London Trip and Megan Nielsen Crescent Top

London is one of my my favorite cities. We usually spend a long weekend there every year.  There’re so many things one can do in London, the city never sleeps. Our London days and nights are always  filled with a variety of events such as gallery going, shopping, exploring market, drinking cocktails, watching shows etc. Which is great except it leads to one critical question – what to wear?  I want to dress comfortably strolling London streets as well as sitting in nice restaurants/bars without looking like a country mouse. I used to have a vintage (secondhand) Jaeger velvet  jacket which I call the London jacket as I wear it every time I visit London. It’s a bit worn, which is fine, but the lining was completely worn out ( one of these days I am gonna do something about it).

This time I decided to rationalise and bring only one jacket and one pairs of trousers – a faux leather biker jacket from Zara ( it’s no Jaeger but it will do) and my “feel good” Levis jeans. I know I still need a versatile Top to be a key player. I turned to Megan Nielsen breakwater collection and there it is – the Crescent Blouse. What  I live about it is how it is so sweet yet holds the right amount of edge/sassiness which would go well with with the biker jacket.

The construction of the Crescent Blouse was an absolute pleasure. The fitting is almost straight out of the envelope. Megan’s sizing is always very accurate, and I think the boxy shape of this top also helped. Due to the unusual cut-out yokes, if you have a broad or narrow shoulder it will be prudent to make a muslin first to ensure the cut-out sit directly above your shoulders. And you will need a cross-over bra so the stapes will not show. Check your wardrobe before rushing to the shops as you might already have a pair. Any bra can be a cross-over as long as the straps are not sewed to the back but fastened by bra fasteners.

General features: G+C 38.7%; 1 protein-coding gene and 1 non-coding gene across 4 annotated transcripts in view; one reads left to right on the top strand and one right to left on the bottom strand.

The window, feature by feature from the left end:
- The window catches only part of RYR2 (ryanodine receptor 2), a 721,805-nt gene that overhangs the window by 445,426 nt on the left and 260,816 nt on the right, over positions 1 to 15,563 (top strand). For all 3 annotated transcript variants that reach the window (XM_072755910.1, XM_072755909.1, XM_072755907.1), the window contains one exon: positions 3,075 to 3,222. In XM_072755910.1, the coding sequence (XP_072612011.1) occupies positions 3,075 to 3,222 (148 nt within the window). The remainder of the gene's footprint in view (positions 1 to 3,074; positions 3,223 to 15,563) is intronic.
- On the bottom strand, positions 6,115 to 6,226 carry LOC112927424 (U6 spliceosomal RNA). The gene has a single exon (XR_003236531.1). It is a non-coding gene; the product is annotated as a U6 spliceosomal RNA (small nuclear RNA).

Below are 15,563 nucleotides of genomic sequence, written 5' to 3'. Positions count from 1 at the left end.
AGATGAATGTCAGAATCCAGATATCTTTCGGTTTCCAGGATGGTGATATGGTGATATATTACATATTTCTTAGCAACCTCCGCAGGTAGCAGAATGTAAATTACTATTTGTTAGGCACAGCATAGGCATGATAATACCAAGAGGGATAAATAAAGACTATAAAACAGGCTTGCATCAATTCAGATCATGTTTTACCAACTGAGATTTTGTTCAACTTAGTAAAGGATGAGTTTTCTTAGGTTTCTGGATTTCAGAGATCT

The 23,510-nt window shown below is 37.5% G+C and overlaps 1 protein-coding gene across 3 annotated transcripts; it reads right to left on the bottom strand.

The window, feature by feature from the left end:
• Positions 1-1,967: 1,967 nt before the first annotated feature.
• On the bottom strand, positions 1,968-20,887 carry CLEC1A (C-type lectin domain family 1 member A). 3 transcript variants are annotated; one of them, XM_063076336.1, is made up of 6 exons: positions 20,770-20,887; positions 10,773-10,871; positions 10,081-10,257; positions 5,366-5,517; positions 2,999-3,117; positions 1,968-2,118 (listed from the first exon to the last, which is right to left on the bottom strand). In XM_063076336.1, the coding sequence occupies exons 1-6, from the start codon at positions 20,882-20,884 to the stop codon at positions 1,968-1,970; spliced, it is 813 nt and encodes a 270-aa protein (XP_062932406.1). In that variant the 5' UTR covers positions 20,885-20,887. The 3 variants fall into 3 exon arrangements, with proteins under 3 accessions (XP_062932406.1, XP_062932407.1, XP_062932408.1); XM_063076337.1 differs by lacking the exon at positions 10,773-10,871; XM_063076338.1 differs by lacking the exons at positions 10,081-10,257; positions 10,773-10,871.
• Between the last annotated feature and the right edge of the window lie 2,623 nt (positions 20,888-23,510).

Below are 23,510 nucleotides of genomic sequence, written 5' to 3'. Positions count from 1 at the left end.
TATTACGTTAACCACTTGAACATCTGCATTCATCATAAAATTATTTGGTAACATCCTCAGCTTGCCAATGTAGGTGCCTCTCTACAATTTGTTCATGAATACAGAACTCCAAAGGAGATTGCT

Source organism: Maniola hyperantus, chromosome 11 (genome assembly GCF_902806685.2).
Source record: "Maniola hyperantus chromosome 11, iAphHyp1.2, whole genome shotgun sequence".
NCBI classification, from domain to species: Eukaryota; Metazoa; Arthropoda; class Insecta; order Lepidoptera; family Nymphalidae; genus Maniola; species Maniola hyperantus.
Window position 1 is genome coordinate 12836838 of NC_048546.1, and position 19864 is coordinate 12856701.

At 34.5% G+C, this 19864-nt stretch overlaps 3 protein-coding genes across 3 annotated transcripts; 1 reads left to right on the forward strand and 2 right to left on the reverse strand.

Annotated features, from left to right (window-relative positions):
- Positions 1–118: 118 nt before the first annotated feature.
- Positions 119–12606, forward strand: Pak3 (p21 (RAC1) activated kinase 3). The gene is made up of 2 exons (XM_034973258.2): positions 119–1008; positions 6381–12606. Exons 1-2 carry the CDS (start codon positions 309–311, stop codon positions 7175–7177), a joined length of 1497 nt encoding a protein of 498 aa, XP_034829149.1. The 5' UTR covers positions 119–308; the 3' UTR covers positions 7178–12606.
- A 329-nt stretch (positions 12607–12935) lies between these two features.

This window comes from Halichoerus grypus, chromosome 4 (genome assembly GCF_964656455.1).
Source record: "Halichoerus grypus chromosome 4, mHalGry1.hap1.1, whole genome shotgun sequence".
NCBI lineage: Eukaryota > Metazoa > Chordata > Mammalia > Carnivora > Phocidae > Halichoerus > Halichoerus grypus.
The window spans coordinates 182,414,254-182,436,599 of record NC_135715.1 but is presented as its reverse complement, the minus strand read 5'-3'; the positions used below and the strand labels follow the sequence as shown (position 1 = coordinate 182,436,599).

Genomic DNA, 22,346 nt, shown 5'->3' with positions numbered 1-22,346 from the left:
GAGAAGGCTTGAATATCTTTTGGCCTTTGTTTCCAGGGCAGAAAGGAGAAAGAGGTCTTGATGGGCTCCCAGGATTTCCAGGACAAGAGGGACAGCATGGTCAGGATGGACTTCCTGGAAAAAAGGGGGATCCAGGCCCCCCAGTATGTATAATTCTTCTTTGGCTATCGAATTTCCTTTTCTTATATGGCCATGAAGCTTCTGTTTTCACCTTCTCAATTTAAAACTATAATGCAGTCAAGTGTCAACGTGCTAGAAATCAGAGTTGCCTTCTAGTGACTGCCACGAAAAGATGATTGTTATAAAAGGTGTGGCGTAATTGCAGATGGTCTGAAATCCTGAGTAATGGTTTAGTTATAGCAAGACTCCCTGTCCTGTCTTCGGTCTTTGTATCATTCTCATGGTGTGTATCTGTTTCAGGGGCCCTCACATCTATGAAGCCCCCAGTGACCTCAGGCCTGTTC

It was a easy enough project but just with the right amount of challenges to keep me on my toes.  As always, Megan’s instructions are so good, and you just have to believe in everything she says even the sequence of joining the seams sometimes do seem a bit odd (that is due to the French seams!). I had doubts in the instruction so I did some mods unfortunately I was wrong and I had to rip my seams off, and still ended up a not-so-fench waist seam.

Apart from French seams, there’re a few other challenges such as using bias tapes as facing, making curved rolled hems, and making self-covered buttons. They were a bit fiddly but I ended up enjoyed doing them ( who I am kidding I loathe self-covered buttons and but the rest parts were true!)